Metabolic Rate Is Not Associated with Longevity

Boston, MA March 12, 2007 An animal's metabolic rate does not determine how long it will live, disproving the age-old theory that metabolic rates determine longevity and rate of aging. The study, led by Joao Pedro de Magalhaes from Harvard Medical School, is reported in the latest issue of the Journal of Gerontology: Biological Sciences.

The reason why mice age and die within four years while dogs are old in their second decade of life and humans can live over a hundred years has puzzled scientists for decades, if not centuries. One of the oldest and most popular explanations is the idea that short-lived animals like mice and shrews have high metabolic rates and thus accumulate molecular damage faster than animals with lower metabolic rates, such as elephants. "Even now it's one of the most cited explanations for why different species age at different rates," says de Magalhaes. The new study, however, disproves this simple, even intuitive explanation by finding no correlation between metabolic rate and longevity using data for several hundred species, the largest dataset ever employed in such an analysis.

The study also takes advantage of contemporary statistical tools that allow researchers to eliminate the confusing effects of phylogeny and body size. "We know bigger animals live on average longer and have a lower metabolic rate," says de Magalhaes. "It is thus not surprising that early studies found an association between lower metabolic rates and longevity, but this was caused by the confusing effects of body size. When we statistically corrected for the effects of body size to focus solely on the association between metabolic rate and longevity we found no correlation." Previously, some species of bats and birds had been shown to be exceptions of this "rate of living" theory by having high metabolic rates and long lifespans. "We knew we wouldn't find a perfect correlation between metabolic rate and longevity, but to find no correlation at all in hundreds of primates, rodents and other mammals, and birds was surprising. At least in warm-blooded animals, metabolic rate does not appear to be a factor in longevity and aging."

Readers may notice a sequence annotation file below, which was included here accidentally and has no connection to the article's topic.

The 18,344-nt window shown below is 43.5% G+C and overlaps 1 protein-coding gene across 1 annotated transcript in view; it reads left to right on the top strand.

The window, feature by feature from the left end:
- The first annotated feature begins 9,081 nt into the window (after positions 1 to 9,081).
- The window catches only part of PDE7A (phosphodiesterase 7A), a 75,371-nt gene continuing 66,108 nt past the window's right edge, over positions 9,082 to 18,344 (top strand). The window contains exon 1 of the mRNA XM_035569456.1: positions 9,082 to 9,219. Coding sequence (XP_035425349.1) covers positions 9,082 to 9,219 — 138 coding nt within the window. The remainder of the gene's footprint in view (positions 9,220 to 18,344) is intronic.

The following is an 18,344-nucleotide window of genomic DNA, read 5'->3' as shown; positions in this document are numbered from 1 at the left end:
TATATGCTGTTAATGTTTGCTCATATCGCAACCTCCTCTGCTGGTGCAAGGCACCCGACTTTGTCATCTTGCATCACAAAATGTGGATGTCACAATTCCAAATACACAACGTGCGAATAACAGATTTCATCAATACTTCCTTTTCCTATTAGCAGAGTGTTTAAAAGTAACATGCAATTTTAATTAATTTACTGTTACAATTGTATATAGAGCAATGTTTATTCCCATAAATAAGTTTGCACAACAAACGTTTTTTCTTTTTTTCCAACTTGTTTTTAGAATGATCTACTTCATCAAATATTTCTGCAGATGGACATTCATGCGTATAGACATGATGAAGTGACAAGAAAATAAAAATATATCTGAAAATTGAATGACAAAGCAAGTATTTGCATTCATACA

Not only the study disproves the "rate of living" theory, but it also raises doubts regarding another popular theory of aging: the free radical theory of aging, which argues that damage caused by toxic by-products of oxygen metabolism called reactive oxygen species accumulates with time resulting in aging. Because metabolic rates were estimated from oxygen consumption at rest, the study also raises questions of whether damage caused by reactive oxygen species plays a role in differences in longevity between species. "All things being equal, one would expect animals with a higher oxygen consumption to produce more reactive oxygen species and age faster, so in that sense our results clash with the free radical theory. However," de Magalhaes warns, "we know that not all things are equal. For example, there could be differences in antioxidant levels that we did not take into consideration."

The study does not completely disprove the "live fast, die young" concept, though. A strong correlation was found between the timing of development, growth, and reproduction and lifespan. "Humans take longer to reach sexual maturity than mice, so we knew beforehand that these life-history traits are proportional to each other, but our results show a much stronger correlation than previously reported, even after correcting for body size and phylogeny. What this means is that, for instance, when developmental timing is extended by evolution, so is longevity." The question remains of whether the timing of development, growth, and reproduction could be related to longevity and pace of aging. "Nobody knows for sure," de Magalhaes says, "but there does appear to be some kind of timekeeper. Rather than believe in two timekeepers, one for development and one for aging, I would be more inclined to think that there is one timekeeper for both aging and development."


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